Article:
As U.S. policymakers consider how to tackle the challenge of greenhouse-gas constraints, the U.K.’s approach to the problem offers instructive examples.
Facing Nuclear Fear
Renewing public support after Fukushima Daiichi.
Three Mile Island, 1979; Chernobyl, 1986; Fukushima Daiichi, 2011—most who follow world news know the stories of these ill-fated nuclear power plants. But what about Honkeiko Colliery, 1942; Courrieres, 1906; or Monongah, 1907? These mining disasters led to 3,010 fatalities among them, but they’re seldom mentioned in the public forum today.
Nuclear accidents, in spite of fewer immediate fatalities, stimulate far greater long-term negative public reaction than mining incidents do, and they create greater fear. After mining incidents, mining improvements are made, new regulations are set in place, and mining begins again. After nuclear incidents, however, nuclear proponents and investors reduce their public profile, cut back on development and promotion efforts, and even cancel or delay nuclear projects. The news media create a maelstrom of crisis, fear and uncertainty. Anti-nuclear groups gain new strength and marshal their efforts. An incident can set back investment for a generation or more.
Since the Fukushima Daiichi disaster ensued, two European leaders have taken different and highly public stands on nuclear power: French President Nicolas Sarkozy visited the nuclear plant at Gravelines, and was photographed looking over a spent fuel pool, to express solidarity with France’s nuclear power program. Meanwhile, German Prime Minister Angela Merkel announced plans to shut down eight old reactors immediately, and nine remaining plants by 2022. Many countries have put nuclear expansion on hold until the lessons from Fukushima are better understood—Japan and China among them.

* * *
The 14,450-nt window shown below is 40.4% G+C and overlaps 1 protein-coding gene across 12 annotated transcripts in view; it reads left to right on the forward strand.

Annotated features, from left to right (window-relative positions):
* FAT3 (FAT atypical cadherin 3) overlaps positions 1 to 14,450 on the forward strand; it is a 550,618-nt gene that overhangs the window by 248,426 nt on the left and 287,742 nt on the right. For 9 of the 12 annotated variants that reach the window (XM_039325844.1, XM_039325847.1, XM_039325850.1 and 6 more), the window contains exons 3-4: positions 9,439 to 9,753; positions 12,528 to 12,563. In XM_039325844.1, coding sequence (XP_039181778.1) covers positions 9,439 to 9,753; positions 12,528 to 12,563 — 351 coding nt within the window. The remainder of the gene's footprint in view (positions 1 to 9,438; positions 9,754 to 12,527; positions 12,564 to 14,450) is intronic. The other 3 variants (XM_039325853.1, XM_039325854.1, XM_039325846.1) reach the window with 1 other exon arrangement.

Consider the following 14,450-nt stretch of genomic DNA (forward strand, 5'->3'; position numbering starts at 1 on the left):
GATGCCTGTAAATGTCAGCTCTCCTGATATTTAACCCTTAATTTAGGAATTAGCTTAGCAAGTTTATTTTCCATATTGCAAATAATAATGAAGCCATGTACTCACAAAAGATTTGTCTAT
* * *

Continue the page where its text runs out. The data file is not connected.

In the United States, the reactions have been just as diverse; while New York Governor Andrew Cuomo asked the Nuclear Regulatory Commission to close the Indian Point reactor, New York City Mayor Michael Bloomberg supported relicensing the same reactor, saying that its closing could cause blackouts in the city.
In response to bad press and deteriorating public perception of nuclear energy, the Nuclear Energy Institute (NEI) worked to publicize the U.S. nuclear power industry’s 90 percent availability record, its stringent operating standards, and the billions of dollars that have been spent to improve safety. NEI observed that there have been no major abnormal occurrences in U.S. nuclear power plants in the last eight years. Yet fears about nuclear safety have persisted. An unusual earthquake on the East Coast, centered in Richmond, Va., raised questions about the Lake Anna plant’s vulnerability to temblors. Flooding of the Missouri River focused attention on the safety of Nebraska nuclear plants. And a deadly industrial accident near France’s Marcoule spent-fuel processing center served to intensify fears about nuclear power around the world.
In the wake of the disaster in Japan, the U.S. nuclear power industry is taking stock of its status and outlook for the future. What will the industry and regulatory authorities learn from Fukushima Daiichi, and what direction will they